Autumn Golds, Reds … and the Blues

I left home last Wednesday with the firm intention of driving north until I found the beautiful golds, yellows, oranges and reds that herald fall in Alaska. Fall would, hands down, be my favorite season of the year – IF it wasn’t invariably followed so darn closely by a cold, dark, often dismal winter.

There were only light touches of yellows and golds in the trees around the Mat-Su Valley where I live, but I found myself becoming depressed every time I glimpsed a bit of gold among the otherwise green branches, or noticed yellow leaves beginning to carpet the forest floor.

I’m not ready for winter, and these little signs of fall were taunting harbingers of what is coming. It was time to become proactive. I just wanted to get it over with. Besides, face it – fall is beautiful! 🍁

So I headed north, intent on courting the very thing I’d been both looking forward to and dreading here at home. FALL COLORS!

I’d heard it had snowed in Denali already and one look at the weather forecast showed there had been sufficient nights below freezing (32F) to have the change in season we’ll underway at higher altitudes.

I’d been following my weather apps closely, waiting until the last possible moment to decide when and which direction to head. I wanted at least a fair chance at blue skies to best contrast with newly snow-dusted mountain tops. Sunshine would also offer the best photo ops for brilliant yellow and gold foliage.

Finally, the weather looking auspicious, I told Jerry to pack his bag – it was time to go! The four of us; me, Jer, Baxter & Rhonda, loaded “Roada” up with food, extra blankets, boots, winter coats and wool hats and headed for Denali National Park to feast on fall colors.

The beautiful views started well before we reached DNP. We were sure glad we’d added our winter coats (1st time we’ve needed them this year). Check out the “termination dust” on the mountains as we neared the foothills of the Alaska Range.

Although skies were blue when we left home, clouds had rolled in, partially obscuring the sun, by the time we arrived at Trapper Creek, where we spent our first night. The forecast indicated it would clear again the following day and *should* be sunny, if not warm, for several days to come. Fingers crossed.

Thursday morning dawned clear and sparkling blue. We were on the road again shortly after 9:00 am, eager for our first glimpses of yellow and orange dappled trees and the signature red underbrush that [partly] makes up for Alaska’s lack of maple trees. It wasn’t long before we were rewarded.

We spent quite a while twiddling our thumbs sitting at a construction zone just beyond K’esugi Ken Campground. I took the opportunity to start teaching our youngest how to drive the RV, much to the flagger’s delight. 😉

Ronni drives during a construction zone break.

Once we actually entered Denali NP and headed up the park road towards our camping destination at Savage River Campground, 17 miles inside the park, the scenery went rather abruptly from really pretty to OMG fantastic. I haven’t been down the Park road in nearly 15 years and had totally forgotten how astounding it was.

Our single night at Savage River campground was unforgettable. Not only was the drive in beautiful, but it snowed on us while we were camped there! To add a little heart palpitation to our stay, I did not fully anticipate the temps dropping to around 20F and hadn’t topped off Roada’s propane tank … it was blinking under 1/3rd full when we went to bed.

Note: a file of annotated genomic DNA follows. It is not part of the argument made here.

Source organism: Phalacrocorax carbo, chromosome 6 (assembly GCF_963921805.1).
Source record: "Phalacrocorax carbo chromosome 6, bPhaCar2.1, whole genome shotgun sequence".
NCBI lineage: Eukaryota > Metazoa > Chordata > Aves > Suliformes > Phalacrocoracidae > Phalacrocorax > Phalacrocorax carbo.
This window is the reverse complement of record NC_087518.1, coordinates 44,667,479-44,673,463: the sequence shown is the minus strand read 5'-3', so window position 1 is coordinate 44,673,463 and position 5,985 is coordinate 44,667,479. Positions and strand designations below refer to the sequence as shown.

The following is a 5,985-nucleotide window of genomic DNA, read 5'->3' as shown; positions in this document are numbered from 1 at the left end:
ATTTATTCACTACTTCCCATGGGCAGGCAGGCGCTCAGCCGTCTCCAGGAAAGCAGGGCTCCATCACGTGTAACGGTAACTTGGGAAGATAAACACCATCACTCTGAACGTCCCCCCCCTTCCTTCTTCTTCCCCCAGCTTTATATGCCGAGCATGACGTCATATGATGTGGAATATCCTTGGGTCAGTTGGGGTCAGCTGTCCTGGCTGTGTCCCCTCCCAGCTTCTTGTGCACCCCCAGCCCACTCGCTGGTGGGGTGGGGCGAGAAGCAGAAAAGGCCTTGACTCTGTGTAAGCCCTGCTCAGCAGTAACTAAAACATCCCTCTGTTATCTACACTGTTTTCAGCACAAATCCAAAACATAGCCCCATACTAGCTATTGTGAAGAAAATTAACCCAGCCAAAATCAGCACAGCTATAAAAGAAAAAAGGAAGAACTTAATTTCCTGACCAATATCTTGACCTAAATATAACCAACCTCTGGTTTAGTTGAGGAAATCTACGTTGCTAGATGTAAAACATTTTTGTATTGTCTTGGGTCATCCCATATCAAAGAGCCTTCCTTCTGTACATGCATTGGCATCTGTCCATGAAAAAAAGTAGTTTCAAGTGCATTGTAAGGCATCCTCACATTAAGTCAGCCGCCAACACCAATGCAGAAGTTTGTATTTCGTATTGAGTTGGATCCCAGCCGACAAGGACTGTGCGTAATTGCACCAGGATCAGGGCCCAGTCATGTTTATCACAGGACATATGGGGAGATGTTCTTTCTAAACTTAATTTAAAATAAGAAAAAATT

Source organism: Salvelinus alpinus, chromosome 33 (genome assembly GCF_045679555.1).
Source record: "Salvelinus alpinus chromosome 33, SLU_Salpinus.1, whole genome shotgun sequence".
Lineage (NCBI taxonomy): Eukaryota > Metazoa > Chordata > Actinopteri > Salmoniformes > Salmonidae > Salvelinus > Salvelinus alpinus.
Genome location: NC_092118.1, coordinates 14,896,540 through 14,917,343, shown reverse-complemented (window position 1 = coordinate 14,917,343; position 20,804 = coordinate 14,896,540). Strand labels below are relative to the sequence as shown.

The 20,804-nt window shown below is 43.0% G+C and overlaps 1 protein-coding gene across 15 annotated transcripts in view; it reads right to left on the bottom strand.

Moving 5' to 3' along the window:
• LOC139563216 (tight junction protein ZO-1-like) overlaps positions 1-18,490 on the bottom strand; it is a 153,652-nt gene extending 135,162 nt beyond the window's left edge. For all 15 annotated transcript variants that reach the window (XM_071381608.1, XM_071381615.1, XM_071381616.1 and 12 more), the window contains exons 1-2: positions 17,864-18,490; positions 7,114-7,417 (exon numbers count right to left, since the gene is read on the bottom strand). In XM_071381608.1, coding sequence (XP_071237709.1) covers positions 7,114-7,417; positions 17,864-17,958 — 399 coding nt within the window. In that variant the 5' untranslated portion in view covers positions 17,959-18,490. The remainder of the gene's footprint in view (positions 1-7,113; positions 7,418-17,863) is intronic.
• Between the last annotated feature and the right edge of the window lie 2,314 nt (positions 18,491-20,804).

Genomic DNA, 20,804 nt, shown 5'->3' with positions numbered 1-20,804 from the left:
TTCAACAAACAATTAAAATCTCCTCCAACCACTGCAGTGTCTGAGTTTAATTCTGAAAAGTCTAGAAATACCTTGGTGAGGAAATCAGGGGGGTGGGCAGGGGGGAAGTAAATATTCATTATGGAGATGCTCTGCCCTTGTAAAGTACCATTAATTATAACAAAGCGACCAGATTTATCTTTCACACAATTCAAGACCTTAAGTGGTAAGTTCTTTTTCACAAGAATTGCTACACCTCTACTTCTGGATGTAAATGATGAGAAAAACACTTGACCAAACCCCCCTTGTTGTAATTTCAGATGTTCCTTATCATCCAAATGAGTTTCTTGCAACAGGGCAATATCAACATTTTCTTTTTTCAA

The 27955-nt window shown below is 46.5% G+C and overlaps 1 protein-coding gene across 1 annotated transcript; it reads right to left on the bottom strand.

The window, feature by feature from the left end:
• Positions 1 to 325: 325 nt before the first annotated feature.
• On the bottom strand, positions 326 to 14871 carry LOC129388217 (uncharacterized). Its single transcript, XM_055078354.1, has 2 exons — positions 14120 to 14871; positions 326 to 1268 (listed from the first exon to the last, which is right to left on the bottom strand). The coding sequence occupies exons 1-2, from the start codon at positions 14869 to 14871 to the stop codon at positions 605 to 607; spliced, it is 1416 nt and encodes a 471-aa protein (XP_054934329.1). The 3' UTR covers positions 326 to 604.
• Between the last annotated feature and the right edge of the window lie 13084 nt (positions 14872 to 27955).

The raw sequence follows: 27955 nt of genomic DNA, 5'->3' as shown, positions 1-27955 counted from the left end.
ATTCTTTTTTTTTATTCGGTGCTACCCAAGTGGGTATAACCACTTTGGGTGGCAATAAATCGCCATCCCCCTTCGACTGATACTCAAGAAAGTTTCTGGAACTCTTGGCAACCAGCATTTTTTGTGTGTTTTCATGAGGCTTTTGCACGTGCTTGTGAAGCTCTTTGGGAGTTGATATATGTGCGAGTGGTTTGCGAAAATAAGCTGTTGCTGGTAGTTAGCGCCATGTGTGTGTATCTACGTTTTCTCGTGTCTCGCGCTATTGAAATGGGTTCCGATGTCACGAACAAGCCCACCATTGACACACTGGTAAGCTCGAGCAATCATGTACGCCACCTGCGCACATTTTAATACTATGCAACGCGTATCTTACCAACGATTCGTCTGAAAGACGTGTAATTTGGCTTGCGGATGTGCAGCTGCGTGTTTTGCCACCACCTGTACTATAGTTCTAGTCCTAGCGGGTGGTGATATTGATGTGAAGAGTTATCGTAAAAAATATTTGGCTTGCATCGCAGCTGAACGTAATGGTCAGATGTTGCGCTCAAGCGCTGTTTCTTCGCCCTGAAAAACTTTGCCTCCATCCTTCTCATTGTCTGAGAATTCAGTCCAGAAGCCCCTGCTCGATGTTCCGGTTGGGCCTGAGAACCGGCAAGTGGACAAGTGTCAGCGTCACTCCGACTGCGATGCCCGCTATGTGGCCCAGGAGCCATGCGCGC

To (hopefully) make sure we didn’t run out overnight, we turned the furnace down to 50F and piled on the blankets. The furnace DID go into auto-shutdown when it got below 1/4 tank at 6am, but fortunately it was willing to manually start back up, giving us another couple of hours of warmth. The dachshunds were appreciative.

We were precariously close to empty when we finally found a propane supplier and filled up outside the park later that day. I won’t make that mistake again.

On the way out of the Park, I refocused my camera from the awe-inspiring mountain vistas to the fall foliage closer at hand.

It’s hard to beat autumn in Denali National Park, with its myriad of moods, mountains, flora and fauna. It reminded me how very much I love fall.

But I must say, these last shots of Denali, taken from the small town of Talkeetna, Alaska, were truly breathtaking. It isn’t often you are gifted with a completely unobstructed view of “the Great One“, Denali, along with the entire Alaska Range, even when you live here – much less several days in a row!

Thank you, Mother Nature, for offering me such a memorable four days of sheer beauty. I’m all better now!

Published by 2dachsnite

I’m a RV Sometimer (less than full time, but more than a weekend warrior) living in Alaska, with dreams of seeing the country in my RV. I am 70 years old and married, but my husband isn’t a fan of RV travel, so my journeys are mostly solo except for my navigators; dachshunds Baxter & Rhonda. I’m also a spinner of tales - and a spinner of yarn (my other passion). My spinning wheel, along with the dogs, go along on all my travels. I look forward to sharing my stories, including photos and videos, with you.

3 thoughts on “Autumn Golds, Reds … and the Blues

  1. Thank you, thank you, thank you for sharing these heart-lifting photos! Sitting under the hazardous pall of smoke here in Portland has been SO depressing, and your trip was a breath of fresh air for me.


    1. Hi Roxie,
      I feel for and worry about all my family in OR and WA. I’m glad my photos are helping you get through the smoky haze. We had terrible wildfires up here last summer (2019) … you wouldn’t have known we even had mountains for many weeks. 😥


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